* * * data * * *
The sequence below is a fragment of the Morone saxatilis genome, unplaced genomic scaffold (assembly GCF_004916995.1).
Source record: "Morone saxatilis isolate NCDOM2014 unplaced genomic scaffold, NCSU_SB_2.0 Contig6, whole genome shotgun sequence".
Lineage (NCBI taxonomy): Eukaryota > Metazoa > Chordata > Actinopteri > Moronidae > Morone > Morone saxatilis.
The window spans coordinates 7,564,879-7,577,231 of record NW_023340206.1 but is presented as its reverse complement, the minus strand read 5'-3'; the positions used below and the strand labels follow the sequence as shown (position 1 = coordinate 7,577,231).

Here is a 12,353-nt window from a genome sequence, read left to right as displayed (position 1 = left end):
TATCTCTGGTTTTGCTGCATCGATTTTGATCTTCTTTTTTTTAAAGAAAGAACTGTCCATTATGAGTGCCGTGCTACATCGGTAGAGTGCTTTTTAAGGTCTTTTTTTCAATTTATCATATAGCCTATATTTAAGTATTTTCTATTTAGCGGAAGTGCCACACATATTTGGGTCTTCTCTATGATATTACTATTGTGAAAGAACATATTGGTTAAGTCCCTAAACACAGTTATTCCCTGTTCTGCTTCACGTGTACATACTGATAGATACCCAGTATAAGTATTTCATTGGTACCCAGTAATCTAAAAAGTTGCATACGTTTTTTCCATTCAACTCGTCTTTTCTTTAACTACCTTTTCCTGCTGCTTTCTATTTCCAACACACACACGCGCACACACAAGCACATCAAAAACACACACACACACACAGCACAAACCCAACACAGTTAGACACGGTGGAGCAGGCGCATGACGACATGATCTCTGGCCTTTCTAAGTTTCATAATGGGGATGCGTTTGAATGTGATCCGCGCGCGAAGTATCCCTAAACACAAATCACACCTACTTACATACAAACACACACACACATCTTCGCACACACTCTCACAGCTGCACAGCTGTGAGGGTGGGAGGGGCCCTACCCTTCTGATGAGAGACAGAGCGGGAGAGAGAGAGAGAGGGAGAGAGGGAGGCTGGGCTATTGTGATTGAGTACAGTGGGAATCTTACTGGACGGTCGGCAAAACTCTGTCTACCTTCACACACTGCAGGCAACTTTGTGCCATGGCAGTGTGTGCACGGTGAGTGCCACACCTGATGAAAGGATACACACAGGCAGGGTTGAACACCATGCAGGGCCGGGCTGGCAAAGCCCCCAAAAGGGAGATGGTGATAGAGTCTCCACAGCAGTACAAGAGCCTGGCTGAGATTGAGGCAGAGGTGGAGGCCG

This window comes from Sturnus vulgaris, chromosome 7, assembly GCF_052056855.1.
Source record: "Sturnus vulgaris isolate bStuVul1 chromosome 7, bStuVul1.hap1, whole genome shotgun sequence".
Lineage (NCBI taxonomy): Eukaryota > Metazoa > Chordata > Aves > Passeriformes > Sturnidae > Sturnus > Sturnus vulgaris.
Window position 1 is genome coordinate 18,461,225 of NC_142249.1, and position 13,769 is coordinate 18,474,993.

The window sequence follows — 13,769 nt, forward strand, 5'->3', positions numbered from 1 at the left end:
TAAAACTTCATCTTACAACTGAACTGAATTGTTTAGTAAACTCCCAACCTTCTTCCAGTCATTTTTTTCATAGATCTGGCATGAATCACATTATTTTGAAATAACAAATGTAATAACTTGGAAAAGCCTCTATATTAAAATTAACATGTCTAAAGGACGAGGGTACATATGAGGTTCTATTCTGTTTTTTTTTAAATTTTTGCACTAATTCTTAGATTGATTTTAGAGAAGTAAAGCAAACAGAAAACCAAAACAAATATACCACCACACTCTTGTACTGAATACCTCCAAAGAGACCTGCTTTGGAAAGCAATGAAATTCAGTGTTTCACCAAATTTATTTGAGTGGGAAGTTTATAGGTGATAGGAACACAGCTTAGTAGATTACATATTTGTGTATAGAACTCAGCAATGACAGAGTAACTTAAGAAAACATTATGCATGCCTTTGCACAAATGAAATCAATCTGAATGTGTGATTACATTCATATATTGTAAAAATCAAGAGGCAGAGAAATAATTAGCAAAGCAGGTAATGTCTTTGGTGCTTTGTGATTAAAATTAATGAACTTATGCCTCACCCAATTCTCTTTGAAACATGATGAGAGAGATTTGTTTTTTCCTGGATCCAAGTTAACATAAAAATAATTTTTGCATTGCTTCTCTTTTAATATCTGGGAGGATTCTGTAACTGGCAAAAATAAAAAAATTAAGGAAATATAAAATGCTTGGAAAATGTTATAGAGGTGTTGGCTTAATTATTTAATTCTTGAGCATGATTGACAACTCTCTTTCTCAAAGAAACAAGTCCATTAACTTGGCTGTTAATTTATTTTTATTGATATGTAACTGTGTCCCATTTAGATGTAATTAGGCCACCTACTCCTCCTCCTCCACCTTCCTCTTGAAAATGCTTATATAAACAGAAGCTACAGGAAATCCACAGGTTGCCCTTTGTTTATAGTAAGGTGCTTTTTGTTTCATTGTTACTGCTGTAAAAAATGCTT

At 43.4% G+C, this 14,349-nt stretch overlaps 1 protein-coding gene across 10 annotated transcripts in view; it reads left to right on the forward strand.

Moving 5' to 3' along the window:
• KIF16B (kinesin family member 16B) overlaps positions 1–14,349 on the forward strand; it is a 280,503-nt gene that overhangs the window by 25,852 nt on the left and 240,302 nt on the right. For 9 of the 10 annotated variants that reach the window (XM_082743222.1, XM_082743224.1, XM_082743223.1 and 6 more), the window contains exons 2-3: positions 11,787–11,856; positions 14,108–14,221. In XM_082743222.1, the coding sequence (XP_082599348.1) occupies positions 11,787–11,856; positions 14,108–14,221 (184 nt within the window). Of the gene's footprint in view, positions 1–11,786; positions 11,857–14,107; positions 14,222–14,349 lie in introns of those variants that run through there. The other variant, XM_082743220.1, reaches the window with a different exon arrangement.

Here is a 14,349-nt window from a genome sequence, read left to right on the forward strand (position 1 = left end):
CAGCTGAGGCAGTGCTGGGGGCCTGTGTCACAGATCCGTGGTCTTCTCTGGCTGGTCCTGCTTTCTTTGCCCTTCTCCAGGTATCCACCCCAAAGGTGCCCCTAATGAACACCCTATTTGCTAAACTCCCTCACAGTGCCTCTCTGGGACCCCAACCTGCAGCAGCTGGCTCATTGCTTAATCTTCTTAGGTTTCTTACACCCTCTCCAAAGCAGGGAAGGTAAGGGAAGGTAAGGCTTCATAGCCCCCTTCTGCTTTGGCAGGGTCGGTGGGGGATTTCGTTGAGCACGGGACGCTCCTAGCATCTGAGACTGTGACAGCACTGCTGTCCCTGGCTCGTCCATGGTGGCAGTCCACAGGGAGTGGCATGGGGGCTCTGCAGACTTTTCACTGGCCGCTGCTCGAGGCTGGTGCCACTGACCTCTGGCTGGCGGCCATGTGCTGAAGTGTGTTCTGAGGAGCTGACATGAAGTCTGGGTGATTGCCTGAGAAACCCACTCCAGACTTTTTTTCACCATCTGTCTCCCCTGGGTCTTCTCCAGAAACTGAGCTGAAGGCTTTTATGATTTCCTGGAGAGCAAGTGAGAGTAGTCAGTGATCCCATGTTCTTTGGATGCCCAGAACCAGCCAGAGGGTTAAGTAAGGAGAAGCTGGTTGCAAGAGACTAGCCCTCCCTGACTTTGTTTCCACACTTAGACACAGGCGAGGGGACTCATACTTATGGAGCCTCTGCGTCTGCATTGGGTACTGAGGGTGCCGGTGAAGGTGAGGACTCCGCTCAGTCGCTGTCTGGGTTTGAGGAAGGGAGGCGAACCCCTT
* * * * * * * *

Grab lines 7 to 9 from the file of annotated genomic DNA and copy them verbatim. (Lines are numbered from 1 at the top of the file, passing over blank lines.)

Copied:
This window comes from Sturnus vulgaris, chromosome 7, assembly GCF_052056855.1.
Source record: "Sturnus vulgaris isolate bStuVul1 chromosome 7, bStuVul1.hap1, whole genome shotgun sequence".
Lineage (NCBI taxonomy): Eukaryota > Metazoa > Chordata > Aves > Passeriformes > Sturnidae > Sturnus > Sturnus vulgaris.